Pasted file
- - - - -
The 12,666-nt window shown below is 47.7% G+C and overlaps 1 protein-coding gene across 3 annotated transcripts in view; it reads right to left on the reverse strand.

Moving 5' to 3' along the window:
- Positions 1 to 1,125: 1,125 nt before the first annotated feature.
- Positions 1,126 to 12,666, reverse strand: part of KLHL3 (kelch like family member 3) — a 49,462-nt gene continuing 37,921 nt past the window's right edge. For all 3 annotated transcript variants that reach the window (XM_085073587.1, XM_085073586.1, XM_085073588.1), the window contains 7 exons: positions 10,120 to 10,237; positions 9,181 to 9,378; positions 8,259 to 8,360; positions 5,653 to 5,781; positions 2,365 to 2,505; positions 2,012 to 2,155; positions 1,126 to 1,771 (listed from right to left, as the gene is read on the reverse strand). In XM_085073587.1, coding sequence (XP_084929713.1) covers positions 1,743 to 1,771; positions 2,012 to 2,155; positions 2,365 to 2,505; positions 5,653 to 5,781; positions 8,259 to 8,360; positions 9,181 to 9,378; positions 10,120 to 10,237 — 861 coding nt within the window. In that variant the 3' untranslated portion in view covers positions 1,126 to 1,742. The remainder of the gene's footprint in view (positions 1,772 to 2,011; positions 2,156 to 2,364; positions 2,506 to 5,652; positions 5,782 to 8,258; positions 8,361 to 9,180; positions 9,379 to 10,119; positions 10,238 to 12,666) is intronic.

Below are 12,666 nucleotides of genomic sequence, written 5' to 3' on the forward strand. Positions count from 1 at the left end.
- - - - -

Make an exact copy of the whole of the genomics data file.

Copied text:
The 12,666-nt window shown below is 47.7% G+C and overlaps 1 protein-coding gene across 3 annotated transcripts in view; it reads right to left on the reverse strand.

Moving 5' to 3' along the window:
- Positions 1 to 1,125: 1,125 nt before the first annotated feature.
- Positions 1,126 to 12,666, reverse strand: part of KLHL3 (kelch like family member 3) — a 49,462-nt gene continuing 37,921 nt past the window's right edge. For all 3 annotated transcript variants that reach the window (XM_085073587.1, XM_085073586.1, XM_085073588.1), the window contains 7 exons: positions 10,120 to 10,237; positions 9,181 to 9,378; positions 8,259 to 8,360; positions 5,653 to 5,781; positions 2,365 to 2,505; positions 2,012 to 2,155; positions 1,126 to 1,771 (listed from right to left, as the gene is read on the reverse strand). In XM_085073587.1, coding sequence (XP_084929713.1) covers positions 1,743 to 1,771; positions 2,012 to 2,155; positions 2,365 to 2,505; positions 5,653 to 5,781; positions 8,259 to 8,360; positions 9,181 to 9,378; positions 10,120 to 10,237 — 861 coding nt within the window. In that variant the 3' untranslated portion in view covers positions 1,126 to 1,742. The remainder of the gene's footprint in view (positions 1,772 to 2,011; positions 2,156 to 2,364; positions 2,506 to 5,652; positions 5,782 to 8,258; positions 8,361 to 9,180; positions 9,379 to 10,119; positions 10,238 to 12,666) is intronic.

Below are 12,666 nucleotides of genomic sequence, written 5' to 3' on the forward strand. Positions count from 1 at the left end.